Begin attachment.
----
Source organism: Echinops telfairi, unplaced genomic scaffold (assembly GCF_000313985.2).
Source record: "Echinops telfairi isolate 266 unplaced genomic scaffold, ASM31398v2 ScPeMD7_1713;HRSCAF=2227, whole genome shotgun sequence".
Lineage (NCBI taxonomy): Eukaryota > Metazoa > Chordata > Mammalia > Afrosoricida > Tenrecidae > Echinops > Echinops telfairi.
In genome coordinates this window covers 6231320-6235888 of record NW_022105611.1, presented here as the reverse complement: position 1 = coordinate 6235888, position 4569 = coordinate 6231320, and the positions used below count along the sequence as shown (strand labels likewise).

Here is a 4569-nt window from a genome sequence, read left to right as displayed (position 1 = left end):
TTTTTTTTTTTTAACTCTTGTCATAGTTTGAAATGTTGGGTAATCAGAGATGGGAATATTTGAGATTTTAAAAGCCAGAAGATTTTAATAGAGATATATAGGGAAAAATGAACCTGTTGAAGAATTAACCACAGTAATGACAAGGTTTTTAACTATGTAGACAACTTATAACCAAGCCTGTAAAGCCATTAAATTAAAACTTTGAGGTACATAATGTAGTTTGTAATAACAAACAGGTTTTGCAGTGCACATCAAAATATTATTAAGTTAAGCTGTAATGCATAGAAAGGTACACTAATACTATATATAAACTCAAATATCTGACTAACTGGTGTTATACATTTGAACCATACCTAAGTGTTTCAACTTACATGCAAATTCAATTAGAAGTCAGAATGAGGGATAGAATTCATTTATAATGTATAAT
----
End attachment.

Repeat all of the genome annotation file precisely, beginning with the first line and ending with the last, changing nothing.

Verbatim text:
Source organism: Echinops telfairi, unplaced genomic scaffold (assembly GCF_000313985.2).
Source record: "Echinops telfairi isolate 266 unplaced genomic scaffold, ASM31398v2 ScPeMD7_1713;HRSCAF=2227, whole genome shotgun sequence".
Lineage (NCBI taxonomy): Eukaryota > Metazoa > Chordata > Mammalia > Afrosoricida > Tenrecidae > Echinops > Echinops telfairi.
In genome coordinates this window covers 6231320-6235888 of record NW_022105611.1, presented here as the reverse complement: position 1 = coordinate 6235888, position 4569 = coordinate 6231320, and the positions used below count along the sequence as shown (strand labels likewise).

Here is a 4569-nt window from a genome sequence, read left to right as displayed (position 1 = left end):
TTTTTTTTTTTTAACTCTTGTCATAGTTTGAAATGTTGGGTAATCAGAGATGGGAATATTTGAGATTTTAAAAGCCAGAAGATTTTAATAGAGATATATAGGGAAAAATGAACCTGTTGAAGAATTAACCACAGTAATGACAAGGTTTTTAACTATGTAGACAACTTATAACCAAGCCTGTAAAGCCATTAAATTAAAACTTTGAGGTACATAATGTAGTTTGTAATAACAAACAGGTTTTGCAGTGCACATCAAAATATTATTAAGTTAAGCTGTAATGCATAGAAAGGTACACTAATACTATATATAAACTCAAATATCTGACTAACTGGTGTTATACATTTGAACCATACCTAAGTGTTTCAACTTACATGCAAATTCAATTAGAAGTCAGAATGAGGGATAGAATTCATTTATAATGTATAAT